The Inertia Senior Editor
Brazil, as it stands right now, is the most surf-stoked nation on the planet.

Brazil, as it stands right now, is the most surf-stoked nation on the planet.


The Inertia

Surfing is changing. Brazil is well on its way to becoming the new USA. If the Oi Rio Pro is any indicator, surfing is looking at a cultural shift in popularity, and at the same time, it’s looking at a shift in how it is perceived by the non-surfing public. In other words, surfing is sitting on fertile ground, and Brazil is the place where the seed has been planted.

For years, the business of surfing was (and still is, in fact) dominated by white people. Despite its roots in Hawaiian culture, the biggest surf companies were owned by white people. The best surfers were, by majority, white. Companies marketed to a white audience, instead of a surfing audience. It was a strange conundrum: the market was largely white because the companies marketed to them, and the market stayed largely white for the same reason. They created and enforced the surfer stereotype, simply by sticking to what they’d built. But all that’s changing now.

In the last few years, the Brazilian Storm has taken the contest world by, well… storm. Although there were many before him, it was Gabriel Medina who opened the floodgates, and the rest of the world isn’t even close to getting them closed. This year, Filipe Toledo has taken the reins, and while the year is far from over, he’s looking like a clear favorite.

Up until a few years ago, racism had more or less left surfing’s arena, with the exception of a few instances.There was the Otis Carey debacle, where Nathan Myers penned a line in an issue of Australian Surfing Life that was, if nothing else, a horrible choice of words. In at atmosphere like the one created by social media where, if the opportunity presents itself, any indiscretion, no matter how innocent it may have been, will be judged in the harshest light possible, word choice is a pretty damn important thing. But racism in surfing as a whole was pretty limited from the late 80’s on.

Enter a group of hyper-talented surfers with a country of screaming fans behind them. Racism became a hot topic in our little world. Xenophobia became a buzz-word. Allegations of racism, both valid and not, were thrown around the internet. Hell, my girlfriend received a Facebook message from a man from Brazil telling her than I was a racist and she should hate me because this website posted a video of Gabriel Medina dropping in on someone.

It goes back a long way. Back when Duke Kahanamoku was in the process of becoming the father of modern surfing, he headed to America as a stop-over on his way to the 1912 Olympics in Sweden. It was the early part of the century, well before America and the rest of the world began to realize how ridiculous racism is. Although he was competing on a world stage, he was refused service in hotels and restaurants. Then, years later, in 1972 and in the midst of South Africa’s apartheid era, Eddie Aikau wasn’t able to check into his hotel in Durban because his skin wasn’t the right color. There are a million other examples, but suffice to say, the race conversation in surfing is still very much alive. And when Medina began his World Title campaign last year, the pot began to boil.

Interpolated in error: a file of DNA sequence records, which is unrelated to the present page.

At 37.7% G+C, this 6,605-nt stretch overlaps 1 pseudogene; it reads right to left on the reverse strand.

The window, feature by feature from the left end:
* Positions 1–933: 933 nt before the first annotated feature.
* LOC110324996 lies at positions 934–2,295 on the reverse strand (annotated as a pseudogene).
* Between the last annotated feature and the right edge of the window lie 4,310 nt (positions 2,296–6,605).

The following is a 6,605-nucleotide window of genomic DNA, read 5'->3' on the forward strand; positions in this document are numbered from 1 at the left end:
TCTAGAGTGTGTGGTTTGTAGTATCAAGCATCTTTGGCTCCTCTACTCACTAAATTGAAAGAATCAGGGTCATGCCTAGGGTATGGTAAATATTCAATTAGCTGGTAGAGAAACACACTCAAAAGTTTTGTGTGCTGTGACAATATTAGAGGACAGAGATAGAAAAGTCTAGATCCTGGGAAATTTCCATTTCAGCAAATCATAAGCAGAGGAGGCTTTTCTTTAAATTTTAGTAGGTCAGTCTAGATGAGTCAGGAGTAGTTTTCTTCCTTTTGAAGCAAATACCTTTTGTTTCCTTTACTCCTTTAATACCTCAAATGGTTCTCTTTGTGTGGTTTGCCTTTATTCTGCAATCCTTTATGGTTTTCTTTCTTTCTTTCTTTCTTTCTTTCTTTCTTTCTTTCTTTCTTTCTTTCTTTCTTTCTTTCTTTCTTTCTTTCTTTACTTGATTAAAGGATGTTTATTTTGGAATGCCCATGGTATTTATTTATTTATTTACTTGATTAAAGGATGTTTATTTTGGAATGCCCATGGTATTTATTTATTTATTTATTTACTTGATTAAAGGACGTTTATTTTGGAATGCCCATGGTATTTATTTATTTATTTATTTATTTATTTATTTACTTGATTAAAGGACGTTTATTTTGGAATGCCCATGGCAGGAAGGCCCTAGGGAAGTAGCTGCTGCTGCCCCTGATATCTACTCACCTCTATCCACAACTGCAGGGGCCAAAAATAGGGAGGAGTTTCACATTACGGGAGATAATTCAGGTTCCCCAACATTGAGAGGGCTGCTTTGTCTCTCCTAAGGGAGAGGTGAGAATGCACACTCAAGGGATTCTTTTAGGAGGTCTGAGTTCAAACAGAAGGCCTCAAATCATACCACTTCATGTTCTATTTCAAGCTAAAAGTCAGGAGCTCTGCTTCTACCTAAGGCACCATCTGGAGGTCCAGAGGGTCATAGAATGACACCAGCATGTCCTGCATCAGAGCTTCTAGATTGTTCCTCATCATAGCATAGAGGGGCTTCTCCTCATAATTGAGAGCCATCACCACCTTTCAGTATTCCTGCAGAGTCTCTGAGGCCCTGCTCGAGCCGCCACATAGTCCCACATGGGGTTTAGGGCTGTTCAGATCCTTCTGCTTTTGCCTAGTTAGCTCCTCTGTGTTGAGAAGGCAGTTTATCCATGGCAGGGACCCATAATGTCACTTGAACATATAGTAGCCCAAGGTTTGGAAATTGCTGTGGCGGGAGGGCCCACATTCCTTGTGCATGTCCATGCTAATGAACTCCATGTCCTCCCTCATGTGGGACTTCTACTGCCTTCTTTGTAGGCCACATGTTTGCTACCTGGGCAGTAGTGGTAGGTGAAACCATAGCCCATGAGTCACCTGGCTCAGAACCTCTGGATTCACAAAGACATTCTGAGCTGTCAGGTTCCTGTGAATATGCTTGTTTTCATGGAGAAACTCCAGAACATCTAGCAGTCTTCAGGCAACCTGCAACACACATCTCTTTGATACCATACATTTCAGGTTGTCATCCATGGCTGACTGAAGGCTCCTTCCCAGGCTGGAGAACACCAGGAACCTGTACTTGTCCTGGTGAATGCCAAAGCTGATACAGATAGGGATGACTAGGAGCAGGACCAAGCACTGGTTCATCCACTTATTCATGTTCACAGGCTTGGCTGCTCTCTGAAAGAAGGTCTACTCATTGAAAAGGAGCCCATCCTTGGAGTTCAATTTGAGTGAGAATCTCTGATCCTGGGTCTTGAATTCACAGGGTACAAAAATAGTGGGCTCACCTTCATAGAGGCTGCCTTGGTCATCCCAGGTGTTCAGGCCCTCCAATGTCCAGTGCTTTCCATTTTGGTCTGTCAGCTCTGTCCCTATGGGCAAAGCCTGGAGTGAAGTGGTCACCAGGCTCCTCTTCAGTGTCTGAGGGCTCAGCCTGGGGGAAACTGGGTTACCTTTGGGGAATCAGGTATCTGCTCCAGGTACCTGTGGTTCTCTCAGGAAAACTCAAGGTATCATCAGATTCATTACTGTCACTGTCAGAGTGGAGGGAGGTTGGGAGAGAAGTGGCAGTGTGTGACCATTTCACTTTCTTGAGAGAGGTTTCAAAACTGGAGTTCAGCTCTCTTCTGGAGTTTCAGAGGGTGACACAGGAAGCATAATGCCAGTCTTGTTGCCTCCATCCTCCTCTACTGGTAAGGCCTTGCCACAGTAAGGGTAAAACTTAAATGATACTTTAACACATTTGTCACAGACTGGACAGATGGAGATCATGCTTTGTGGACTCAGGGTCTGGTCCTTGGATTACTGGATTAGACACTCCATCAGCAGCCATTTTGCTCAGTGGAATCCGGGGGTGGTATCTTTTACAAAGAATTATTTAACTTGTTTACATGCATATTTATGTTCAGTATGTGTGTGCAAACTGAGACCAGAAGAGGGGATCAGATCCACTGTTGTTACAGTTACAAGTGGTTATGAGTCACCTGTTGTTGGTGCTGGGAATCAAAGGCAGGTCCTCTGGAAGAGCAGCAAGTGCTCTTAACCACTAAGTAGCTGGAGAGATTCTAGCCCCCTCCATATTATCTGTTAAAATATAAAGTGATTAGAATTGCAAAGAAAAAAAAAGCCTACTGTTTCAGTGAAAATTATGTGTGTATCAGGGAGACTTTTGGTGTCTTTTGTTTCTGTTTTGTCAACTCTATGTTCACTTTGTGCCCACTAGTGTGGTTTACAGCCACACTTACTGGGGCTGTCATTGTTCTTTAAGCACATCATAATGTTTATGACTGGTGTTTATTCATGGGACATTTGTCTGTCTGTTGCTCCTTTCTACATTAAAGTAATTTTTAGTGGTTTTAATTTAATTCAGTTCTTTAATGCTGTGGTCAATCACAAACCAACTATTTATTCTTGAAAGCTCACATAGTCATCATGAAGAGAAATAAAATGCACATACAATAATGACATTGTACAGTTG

Twenty-fourteen was a bad year in surfing–or, depending on how you look at it, a good one. It was bad because Medina’s charge for the podium exposed an ugly truth about surfing: racism ran rampant across comment boards and on beaches. It turned into an “us vs. them” mentality. But it was a good year because a Brazilian won a world title and started the ball rolling for a country full of the most fanatical fans ever to set foot on the beach. Take John John Florence’s walk down to the beach in his round five heat at the Oi Rio Pro. Even at Pipeline, where John John is a legitimate son of the entire island, there has never been such fan fare. Tears rolled down people’s faces as they stretched their hands out to touch him. Adoring fans screamed in an almost religious fervor. That has never happened before on such a large scale in surfing’s history. When Medina returned home last year as a champion, he was received with adoration usually saved for rock stars.

Brazil, as it stands right now, is the most surf-stoked nation on the planet. And surfing has never had a better chance to break away from its anarchist roots than right now–and although many surfers, myself included, don’t want surfing to become a sport on par with the NFL or the MLB, the business that is competitive surfing most definitely does want that.

Brazil is a nation that has competition ingrained in it. The country views surfing differently than the rest of the world. It’s more sport than art, more contest than pastime. And for those marketing surfing, it’s looking like a pretty damn good place to invest.




  • mrempty

    “Tears rolled down people’s faces as they stretched their hands out to touch him. Adoring fans screamed in an almost religious fervor. That has never happened before on such a large scale in surfing’s history.” See also: Slater, Kelly, late 90’s

  • Maria de Lourdes

    About time you realize the facts! Brazil is news for you now…but there’s nothing new…They are really a storm, and they finally arrived. They are a surf-soccer-tennis-everything-stoked nation. Sorry for the racists…they will have to tolerate some not so white faces in the competitions, but then again, the colour of the skin doesn’t prove anything…ARRIBA BRASIL !!! hermanos de Uruguay.